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Performances

06 Feb 2019

Lucrèce Borgia in Toulouse

This famed murderess worked her magic on Toulouse’s Théâtre du Capitole stage, six dead including her beloved long lost son. It was Victor Hugo’s carefully crafted 1833 thriller recrafted by Italian librettist Felice Romano that became Donizetti’s fragile Lucrezia Borgia.

Lucrezia Borgia in Toulouse

A review by Michael Milenski

Above: Mert Süngü as Gennaro, Eléonore Pancrazi as Orsini [all photos copyright Patrice Nin, courtesy of the Opéra du Capitole}

 

With the tightness of a short story, Felice Romano reunites mother with son at a party in Venice only to have the mother inadvertently poison her son at a party in Ferrara when all she had wanted to do was poison a few of his raucous friends. The plot is only slightly more complicated in that Lucrèce’s currently surviving husband Alphonse believes she is having an affair with her son, even though we know that possibly her son is having an affair with his best friend Maffeo Orsini.

It is a beautifully crafted opera, the story unfolding in highly structured musical numbers that encase the unstoppable series of obviously very tense situations. There are a lot of feelings to put on the table.

There is a delicate balance between ambience and emotion in bel canto, like there is a delicate balance between voice and pace — the emotions must flow but not rush nor may they falter. Italian conductor Giacomo Sagripanti created a plausible orchestral platform for bel canto, his more effective moments however were in his drives to the cadences that wrap up Donizetti’s emotive extensions. The maestro was obviously limited by the capabilities of his singers.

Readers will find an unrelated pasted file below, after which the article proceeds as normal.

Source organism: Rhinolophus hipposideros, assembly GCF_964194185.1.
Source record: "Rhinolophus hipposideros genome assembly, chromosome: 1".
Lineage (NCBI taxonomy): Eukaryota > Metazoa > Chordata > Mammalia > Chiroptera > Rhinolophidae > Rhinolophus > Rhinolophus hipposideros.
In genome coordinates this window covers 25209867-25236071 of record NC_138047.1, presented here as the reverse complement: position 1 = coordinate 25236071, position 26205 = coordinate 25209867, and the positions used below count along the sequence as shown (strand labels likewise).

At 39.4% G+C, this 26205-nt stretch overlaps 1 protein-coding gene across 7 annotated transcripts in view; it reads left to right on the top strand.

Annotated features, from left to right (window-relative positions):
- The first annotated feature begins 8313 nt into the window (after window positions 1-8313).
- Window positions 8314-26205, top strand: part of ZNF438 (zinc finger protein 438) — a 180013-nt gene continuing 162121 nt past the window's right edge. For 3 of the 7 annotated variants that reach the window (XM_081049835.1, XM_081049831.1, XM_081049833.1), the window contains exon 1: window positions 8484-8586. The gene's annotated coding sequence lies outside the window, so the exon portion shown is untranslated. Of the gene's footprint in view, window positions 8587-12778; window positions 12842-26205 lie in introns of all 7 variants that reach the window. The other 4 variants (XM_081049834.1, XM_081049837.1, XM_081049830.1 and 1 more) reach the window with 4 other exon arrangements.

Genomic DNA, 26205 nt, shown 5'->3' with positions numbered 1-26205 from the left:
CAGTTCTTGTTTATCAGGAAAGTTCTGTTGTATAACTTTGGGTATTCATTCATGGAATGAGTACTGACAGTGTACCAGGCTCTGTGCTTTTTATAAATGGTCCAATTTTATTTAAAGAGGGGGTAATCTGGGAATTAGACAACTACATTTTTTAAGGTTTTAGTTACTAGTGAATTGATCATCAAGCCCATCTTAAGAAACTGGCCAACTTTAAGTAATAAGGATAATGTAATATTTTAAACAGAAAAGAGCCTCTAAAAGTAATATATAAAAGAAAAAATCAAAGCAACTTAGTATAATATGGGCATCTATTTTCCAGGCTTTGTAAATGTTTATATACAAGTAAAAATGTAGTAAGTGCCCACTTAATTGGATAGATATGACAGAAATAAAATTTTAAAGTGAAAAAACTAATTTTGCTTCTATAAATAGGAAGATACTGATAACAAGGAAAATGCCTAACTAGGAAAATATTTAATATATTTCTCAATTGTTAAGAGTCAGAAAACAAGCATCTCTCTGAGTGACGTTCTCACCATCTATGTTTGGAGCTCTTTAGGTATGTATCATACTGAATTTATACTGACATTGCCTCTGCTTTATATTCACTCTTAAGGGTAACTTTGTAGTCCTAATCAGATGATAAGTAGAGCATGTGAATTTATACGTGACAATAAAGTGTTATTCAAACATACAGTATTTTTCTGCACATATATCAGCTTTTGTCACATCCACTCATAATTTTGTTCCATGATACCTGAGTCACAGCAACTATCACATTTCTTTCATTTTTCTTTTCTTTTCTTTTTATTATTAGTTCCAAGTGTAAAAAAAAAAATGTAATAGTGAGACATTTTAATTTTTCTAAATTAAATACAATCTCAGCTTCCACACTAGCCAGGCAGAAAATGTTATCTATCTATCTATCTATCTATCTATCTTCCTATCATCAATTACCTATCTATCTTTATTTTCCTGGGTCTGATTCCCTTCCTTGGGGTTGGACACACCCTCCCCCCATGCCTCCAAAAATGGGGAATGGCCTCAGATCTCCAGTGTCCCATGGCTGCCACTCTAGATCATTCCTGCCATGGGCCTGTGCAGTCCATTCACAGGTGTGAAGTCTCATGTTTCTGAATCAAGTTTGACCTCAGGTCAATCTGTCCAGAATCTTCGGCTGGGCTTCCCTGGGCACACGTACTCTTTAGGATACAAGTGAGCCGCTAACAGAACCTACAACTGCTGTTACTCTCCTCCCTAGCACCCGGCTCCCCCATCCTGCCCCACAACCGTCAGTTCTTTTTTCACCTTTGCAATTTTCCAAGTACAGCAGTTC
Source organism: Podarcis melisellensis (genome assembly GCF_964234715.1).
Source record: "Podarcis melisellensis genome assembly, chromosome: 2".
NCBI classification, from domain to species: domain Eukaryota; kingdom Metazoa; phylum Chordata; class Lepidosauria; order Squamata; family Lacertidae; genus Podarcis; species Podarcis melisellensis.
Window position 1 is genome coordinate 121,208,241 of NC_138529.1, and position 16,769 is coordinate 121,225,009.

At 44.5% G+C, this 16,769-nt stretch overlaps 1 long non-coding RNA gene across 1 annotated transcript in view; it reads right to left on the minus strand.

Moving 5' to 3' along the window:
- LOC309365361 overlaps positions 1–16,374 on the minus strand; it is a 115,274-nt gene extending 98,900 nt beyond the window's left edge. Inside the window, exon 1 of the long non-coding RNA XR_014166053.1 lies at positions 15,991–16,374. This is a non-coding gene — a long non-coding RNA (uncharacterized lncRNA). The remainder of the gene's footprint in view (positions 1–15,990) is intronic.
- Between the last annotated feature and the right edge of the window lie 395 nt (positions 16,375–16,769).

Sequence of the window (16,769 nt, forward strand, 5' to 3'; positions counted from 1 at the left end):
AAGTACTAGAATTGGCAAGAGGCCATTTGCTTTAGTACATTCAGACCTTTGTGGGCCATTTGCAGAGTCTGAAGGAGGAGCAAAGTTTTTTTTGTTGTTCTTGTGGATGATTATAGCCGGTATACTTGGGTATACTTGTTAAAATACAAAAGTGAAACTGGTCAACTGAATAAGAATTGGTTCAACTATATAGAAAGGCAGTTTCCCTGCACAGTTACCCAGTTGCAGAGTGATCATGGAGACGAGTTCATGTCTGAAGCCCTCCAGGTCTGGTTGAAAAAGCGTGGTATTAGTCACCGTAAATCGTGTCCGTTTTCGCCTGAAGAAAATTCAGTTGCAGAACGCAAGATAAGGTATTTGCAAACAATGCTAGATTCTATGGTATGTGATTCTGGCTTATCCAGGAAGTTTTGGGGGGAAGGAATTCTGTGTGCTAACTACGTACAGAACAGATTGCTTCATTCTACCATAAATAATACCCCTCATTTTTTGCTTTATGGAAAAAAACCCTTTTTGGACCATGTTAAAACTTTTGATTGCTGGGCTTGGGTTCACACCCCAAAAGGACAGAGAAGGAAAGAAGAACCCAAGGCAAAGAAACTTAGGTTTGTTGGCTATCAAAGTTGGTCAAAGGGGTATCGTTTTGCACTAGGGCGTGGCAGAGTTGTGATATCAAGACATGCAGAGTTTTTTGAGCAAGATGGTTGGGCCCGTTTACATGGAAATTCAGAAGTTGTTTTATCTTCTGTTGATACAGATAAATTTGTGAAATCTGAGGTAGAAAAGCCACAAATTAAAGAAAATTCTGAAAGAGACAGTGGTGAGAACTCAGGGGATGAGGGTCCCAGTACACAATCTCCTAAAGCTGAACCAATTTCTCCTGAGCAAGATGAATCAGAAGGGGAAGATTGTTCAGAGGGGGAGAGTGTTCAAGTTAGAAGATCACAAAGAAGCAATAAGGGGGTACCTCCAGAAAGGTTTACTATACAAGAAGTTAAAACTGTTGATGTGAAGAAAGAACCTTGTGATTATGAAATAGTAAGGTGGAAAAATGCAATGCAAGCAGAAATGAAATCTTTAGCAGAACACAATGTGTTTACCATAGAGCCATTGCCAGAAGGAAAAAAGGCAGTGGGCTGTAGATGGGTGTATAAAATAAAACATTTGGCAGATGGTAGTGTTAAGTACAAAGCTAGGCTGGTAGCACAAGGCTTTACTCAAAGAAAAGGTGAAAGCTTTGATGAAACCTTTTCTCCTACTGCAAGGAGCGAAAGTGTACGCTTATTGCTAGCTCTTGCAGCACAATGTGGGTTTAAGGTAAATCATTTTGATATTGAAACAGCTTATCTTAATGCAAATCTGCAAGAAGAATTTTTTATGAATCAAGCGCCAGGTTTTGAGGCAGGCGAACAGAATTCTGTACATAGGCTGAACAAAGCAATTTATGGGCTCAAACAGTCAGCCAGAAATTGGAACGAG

LucreziaBorgia_Toulouse2.pngAnnick Massis as Lucrezia Borgia, Mert Süngü as Gennaro

If Annick Massis, the sixty-one year old French bel canto diva, masterfully projected Lucrezia’s Borgia family pride and a towering pride of maternity, she could not effect a resolute tone of voice. Carefully placing her voice far back in her throat she avoided the wide, unfocused, indeed indeterminate tones that I heard in her 2015 Monaco Mathilde (Guillaume Tell). This new placement erased all authority of tone, her quite clean, careful coloratura had no sheen or pizazz, limiting its effect.

Turkish tenor Mert Süngü too physically created a convincing persona, that of a swashbuckling young warrior. Though a fine singer and a solid performer Mr. Süngü did not find the elegance of voice or line to establish the potentially sublime magic for the young warrior’s feelings for his mother and for his friend Matteo.

Frankfurt Opera bass Andreas Bauer Kanabas (the final Kanabas is his recently appended Bohemian maternal family name) took on the role of Alfonso d’Este. His dark hued voice serves him well for quite a variety of roles in Frankfurt and elsewhere, but his voice does not have the brightness that make raging bel canto lines fly off the page. French ingenue mezzo Eléonore Pancrazi brought little presence to the tenor’s best friend Matteo Orsini. This spirit of random casting extended to the myriad of smaller male roles required by this opera.

LucreziaBorgia_Toulouse3.pngAndreas Bauer Kanabas as Alfonso d'Este, Thomas Bettinger as Rustighello (behind)

The 1917 production was from Valencia, Spain, by well-known (in California) Spanish director Emilio Sagi with his usual designers, Llorenç Corbella (sets) and Pepa Ojauguren (costumes). While Mr. Sagi moved his actors in easy accordance with the dramatic minimalism of Felice Romano’s libretto the physical production succumbed to an atmosphere of extravagant, abstract faux luxury. The result approached the questionable splendor of a sleek remake of a once grand, old hotel (ubiquitous metallic glints and lurid colors floating in chic blackness).

The legendary murderous excesses of Donizetti’s heroine Lucrezia Borgia universally seem to ignite hyper-active production imagination. Such response is at odds Felice Romano’s minimalism making Donizetti, finally, its victim.

Michael Milenski


Cast and production information:

Alfonso d’Este: Bauer Kanabas; Lucrezia Borgia: Annick Massis; Maffio Orsini: Eléonore Pancrazi; Gennaro: Mert Süngü; Liverotto: Galeano Salas; Vitellozzo: François Pardailhé; Gazella: Jérémie Brocard; Rustighello: Thomas Bettinger; Gubetta: Julien Veronèse; Ascanio: Rupert Grœssinger. Chorus and Orchestra of the Théâtre du Capitole. Conductor: Giacomo Sagripanti; Mise en scène: Emilio Sagi; Decors: Llorenç; Costumes: Pepa Ojanguren; Lights: Eduardo Bravo. Théâtre du Capitole, Toulouse, France, February 3, 2019.

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